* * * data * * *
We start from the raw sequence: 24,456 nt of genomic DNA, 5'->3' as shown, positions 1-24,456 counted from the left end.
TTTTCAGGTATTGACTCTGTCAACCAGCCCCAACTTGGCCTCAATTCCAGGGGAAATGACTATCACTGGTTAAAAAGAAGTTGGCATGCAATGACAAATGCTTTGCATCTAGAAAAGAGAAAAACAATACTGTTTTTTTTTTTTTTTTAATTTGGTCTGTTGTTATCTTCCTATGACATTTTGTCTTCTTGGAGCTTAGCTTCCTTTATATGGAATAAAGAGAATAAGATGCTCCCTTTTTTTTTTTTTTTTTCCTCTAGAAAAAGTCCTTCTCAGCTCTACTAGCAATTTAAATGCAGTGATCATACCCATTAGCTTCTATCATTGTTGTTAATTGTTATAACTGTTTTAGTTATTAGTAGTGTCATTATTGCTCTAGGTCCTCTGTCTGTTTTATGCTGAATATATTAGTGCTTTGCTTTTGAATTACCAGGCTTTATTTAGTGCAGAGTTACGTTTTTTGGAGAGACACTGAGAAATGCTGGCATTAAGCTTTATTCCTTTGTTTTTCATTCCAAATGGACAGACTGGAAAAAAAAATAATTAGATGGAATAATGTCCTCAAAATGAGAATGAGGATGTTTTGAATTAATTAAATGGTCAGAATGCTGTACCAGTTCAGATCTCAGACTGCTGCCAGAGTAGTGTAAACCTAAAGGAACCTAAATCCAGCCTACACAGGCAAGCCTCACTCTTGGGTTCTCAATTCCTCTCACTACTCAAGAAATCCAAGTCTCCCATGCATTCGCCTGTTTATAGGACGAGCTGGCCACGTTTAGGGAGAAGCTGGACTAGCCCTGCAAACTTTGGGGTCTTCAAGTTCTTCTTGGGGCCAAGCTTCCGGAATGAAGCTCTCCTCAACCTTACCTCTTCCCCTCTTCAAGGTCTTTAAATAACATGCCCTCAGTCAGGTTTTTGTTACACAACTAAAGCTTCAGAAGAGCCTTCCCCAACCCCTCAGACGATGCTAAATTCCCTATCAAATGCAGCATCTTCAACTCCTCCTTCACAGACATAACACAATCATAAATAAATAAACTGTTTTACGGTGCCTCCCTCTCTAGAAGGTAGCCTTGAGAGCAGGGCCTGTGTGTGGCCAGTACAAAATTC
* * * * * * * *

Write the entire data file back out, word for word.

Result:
We start from the raw sequence: 24,456 nt of genomic DNA, 5'->3' as shown, positions 1-24,456 counted from the left end.
TTTTCAGGTATTGACTCTGTCAACCAGCCCCAACTTGGCCTCAATTCCAGGGGAAATGACTATCACTGGTTAAAAAGAAGTTGGCATGCAATGACAAATGCTTTGCATCTAGAAAAGAGAAAAACAATACTGTTTTTTTTTTTTTTTTAATTTGGTCTGTTGTTATCTTCCTATGACATTTTGTCTTCTTGGAGCTTAGCTTCCTTTATATGGAATAAAGAGAATAAGATGCTCCCTTTTTTTTTTTTTTTTTCCTCTAGAAAAAGTCCTTCTCAGCTCTACTAGCAATTTAAATGCAGTGATCATACCCATTAGCTTCTATCATTGTTGTTAATTGTTATAACTGTTTTAGTTATTAGTAGTGTCATTATTGCTCTAGGTCCTCTGTCTGTTTTATGCTGAATATATTAGTGCTTTGCTTTTGAATTACCAGGCTTTATTTAGTGCAGAGTTACGTTTTTTGGAGAGACACTGAGAAATGCTGGCATTAAGCTTTATTCCTTTGTTTTTCATTCCAAATGGACAGACTGGAAAAAAAAATAATTAGATGGAATAATGTCCTCAAAATGAGAATGAGGATGTTTTGAATTAATTAAATGGTCAGAATGCTGTACCAGTTCAGATCTCAGACTGCTGCCAGAGTAGTGTAAACCTAAAGGAACCTAAATCCAGCCTACACAGGCAAGCCTCACTCTTGGGTTCTCAATTCCTCTCACTACTCAAGAAATCCAAGTCTCCCATGCATTCGCCTGTTTATAGGACGAGCTGGCCACGTTTAGGGAGAAGCTGGACTAGCCCTGCAAACTTTGGGGTCTTCAAGTTCTTCTTGGGGCCAAGCTTCCGGAATGAAGCTCTCCTCAACCTTACCTCTTCCCCTCTTCAAGGTCTTTAAATAACATGCCCTCAGTCAGGTTTTTGTTACACAACTAAAGCTTCAGAAGAGCCTTCCCCAACCCCTCAGACGATGCTAAATTCCCTATCAAATGCAGCATCTTCAACTCCTCCTTCACAGACATAACACAATCATAAATAAATAAACTGTTTTACGGTGCCTCCCTCTCTAGAAGGTAGCCTTGAGAGCAGGGCCTGTGTGTGGCCAGTACAAAATTC